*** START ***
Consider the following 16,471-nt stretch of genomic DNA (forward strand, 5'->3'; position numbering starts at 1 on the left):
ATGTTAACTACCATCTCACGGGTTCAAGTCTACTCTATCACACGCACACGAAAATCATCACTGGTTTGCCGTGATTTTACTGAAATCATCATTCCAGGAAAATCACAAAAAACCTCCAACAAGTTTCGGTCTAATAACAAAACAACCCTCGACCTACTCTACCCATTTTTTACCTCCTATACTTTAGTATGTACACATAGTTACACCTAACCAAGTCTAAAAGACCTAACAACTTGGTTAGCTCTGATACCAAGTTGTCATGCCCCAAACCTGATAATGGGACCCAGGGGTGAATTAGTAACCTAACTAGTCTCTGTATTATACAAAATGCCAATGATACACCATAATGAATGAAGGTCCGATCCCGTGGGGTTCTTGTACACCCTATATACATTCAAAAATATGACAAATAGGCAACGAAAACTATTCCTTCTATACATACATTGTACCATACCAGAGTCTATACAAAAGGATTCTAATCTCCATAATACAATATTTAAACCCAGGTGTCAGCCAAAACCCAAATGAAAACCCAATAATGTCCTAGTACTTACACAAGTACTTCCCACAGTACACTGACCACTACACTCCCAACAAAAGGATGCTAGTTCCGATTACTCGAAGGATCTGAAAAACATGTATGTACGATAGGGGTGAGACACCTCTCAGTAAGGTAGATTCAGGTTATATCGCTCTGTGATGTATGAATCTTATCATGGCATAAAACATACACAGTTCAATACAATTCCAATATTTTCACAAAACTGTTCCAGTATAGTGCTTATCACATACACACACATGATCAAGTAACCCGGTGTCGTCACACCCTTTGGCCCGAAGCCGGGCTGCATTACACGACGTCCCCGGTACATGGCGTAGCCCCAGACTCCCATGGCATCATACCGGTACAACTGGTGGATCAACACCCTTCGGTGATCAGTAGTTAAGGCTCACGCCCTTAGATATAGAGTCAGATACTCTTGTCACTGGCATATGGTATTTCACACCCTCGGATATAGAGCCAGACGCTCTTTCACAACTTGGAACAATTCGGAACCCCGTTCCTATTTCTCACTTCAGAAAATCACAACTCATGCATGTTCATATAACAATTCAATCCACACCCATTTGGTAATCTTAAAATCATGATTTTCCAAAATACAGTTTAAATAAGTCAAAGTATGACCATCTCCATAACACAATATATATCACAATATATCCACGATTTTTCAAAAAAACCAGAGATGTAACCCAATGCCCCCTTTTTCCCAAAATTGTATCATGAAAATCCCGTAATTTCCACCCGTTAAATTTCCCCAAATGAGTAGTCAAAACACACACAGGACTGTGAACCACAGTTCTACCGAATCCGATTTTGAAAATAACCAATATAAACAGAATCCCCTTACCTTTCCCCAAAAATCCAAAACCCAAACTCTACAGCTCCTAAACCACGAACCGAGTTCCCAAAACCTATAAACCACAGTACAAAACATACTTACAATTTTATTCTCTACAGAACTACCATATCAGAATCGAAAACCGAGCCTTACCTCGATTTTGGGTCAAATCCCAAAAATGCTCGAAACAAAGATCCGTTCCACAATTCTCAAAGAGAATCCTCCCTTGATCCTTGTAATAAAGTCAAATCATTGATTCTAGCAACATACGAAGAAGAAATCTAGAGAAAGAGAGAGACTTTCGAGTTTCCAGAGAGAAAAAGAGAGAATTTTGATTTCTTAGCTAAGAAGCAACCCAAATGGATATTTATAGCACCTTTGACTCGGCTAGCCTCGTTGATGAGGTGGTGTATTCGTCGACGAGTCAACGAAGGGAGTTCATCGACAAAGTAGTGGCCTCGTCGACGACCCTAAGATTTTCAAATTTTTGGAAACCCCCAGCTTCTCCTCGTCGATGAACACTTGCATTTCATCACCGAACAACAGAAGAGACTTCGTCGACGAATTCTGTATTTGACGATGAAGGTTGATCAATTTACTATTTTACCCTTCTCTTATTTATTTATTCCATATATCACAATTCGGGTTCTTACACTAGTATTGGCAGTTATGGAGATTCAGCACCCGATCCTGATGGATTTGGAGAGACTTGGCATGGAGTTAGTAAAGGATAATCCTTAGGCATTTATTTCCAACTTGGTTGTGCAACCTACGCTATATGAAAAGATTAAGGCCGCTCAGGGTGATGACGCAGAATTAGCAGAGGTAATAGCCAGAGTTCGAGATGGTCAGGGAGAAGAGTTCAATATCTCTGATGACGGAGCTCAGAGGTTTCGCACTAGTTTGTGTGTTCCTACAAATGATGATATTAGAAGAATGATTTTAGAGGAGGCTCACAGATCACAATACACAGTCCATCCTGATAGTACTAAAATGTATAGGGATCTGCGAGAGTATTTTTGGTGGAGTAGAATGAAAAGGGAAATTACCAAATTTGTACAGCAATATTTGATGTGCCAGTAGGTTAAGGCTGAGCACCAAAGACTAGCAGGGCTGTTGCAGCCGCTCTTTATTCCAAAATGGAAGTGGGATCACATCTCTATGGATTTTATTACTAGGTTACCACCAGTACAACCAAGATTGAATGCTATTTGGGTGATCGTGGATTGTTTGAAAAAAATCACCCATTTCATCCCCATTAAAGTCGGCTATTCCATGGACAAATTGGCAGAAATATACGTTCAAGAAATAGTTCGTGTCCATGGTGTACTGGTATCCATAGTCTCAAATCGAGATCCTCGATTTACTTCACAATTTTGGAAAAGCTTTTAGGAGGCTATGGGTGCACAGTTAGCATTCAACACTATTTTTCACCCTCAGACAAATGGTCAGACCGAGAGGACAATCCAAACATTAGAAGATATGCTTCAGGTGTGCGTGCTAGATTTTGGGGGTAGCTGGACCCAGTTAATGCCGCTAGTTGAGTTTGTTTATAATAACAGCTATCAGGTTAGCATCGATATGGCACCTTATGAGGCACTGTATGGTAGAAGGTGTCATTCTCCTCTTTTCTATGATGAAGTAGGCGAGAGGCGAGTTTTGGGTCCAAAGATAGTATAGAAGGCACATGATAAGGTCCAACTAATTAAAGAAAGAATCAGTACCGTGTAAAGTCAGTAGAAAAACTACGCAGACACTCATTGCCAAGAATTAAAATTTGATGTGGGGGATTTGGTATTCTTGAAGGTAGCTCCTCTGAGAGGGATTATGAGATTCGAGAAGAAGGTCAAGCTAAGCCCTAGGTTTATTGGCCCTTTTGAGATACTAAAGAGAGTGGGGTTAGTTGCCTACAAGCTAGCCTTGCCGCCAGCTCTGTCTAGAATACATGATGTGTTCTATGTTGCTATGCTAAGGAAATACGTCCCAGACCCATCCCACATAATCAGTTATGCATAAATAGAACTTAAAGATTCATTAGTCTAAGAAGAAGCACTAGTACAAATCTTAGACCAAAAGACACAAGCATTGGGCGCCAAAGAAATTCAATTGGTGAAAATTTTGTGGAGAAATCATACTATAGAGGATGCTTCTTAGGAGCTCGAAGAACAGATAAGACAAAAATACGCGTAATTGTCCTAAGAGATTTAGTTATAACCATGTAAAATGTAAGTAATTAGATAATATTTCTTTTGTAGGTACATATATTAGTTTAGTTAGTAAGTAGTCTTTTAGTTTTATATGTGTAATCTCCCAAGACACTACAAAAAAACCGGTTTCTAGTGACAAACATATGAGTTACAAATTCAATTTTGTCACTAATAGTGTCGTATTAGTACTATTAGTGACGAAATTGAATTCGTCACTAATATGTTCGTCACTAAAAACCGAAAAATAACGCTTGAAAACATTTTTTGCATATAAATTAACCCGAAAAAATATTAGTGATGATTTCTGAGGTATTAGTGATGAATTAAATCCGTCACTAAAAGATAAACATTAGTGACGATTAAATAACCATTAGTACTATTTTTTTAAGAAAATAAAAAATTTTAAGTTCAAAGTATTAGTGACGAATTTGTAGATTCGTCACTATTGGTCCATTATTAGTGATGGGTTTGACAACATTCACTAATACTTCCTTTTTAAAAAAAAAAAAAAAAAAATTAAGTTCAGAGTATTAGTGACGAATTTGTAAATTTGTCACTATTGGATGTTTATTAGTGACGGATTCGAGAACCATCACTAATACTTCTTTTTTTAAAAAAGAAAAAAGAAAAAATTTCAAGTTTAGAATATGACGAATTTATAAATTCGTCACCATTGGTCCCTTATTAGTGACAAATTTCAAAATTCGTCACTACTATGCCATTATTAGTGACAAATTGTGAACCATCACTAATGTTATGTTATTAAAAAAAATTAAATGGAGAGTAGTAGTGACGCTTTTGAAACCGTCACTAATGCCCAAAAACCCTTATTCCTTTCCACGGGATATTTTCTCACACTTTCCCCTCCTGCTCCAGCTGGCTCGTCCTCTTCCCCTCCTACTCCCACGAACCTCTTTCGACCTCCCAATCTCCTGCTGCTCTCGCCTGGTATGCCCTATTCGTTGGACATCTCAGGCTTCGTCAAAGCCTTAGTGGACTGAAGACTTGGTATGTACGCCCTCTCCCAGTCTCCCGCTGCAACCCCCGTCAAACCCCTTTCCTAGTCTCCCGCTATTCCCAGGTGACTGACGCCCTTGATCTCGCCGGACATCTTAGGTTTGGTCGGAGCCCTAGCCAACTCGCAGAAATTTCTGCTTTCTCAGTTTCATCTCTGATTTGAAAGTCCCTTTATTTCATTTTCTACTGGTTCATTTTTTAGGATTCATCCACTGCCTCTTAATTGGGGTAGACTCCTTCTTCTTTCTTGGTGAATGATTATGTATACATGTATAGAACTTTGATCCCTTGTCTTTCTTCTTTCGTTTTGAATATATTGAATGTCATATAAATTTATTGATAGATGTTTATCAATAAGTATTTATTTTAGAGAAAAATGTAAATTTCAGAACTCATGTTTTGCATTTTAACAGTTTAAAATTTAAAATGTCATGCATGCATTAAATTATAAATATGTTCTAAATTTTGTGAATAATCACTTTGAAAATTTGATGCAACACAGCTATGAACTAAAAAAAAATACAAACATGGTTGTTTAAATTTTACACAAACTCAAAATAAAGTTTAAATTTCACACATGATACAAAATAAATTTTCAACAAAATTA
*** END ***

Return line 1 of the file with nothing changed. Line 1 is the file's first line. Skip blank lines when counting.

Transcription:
Consider the following 16,471-nt stretch of genomic DNA (forward strand, 5'->3'; position numbering starts at 1 on the left):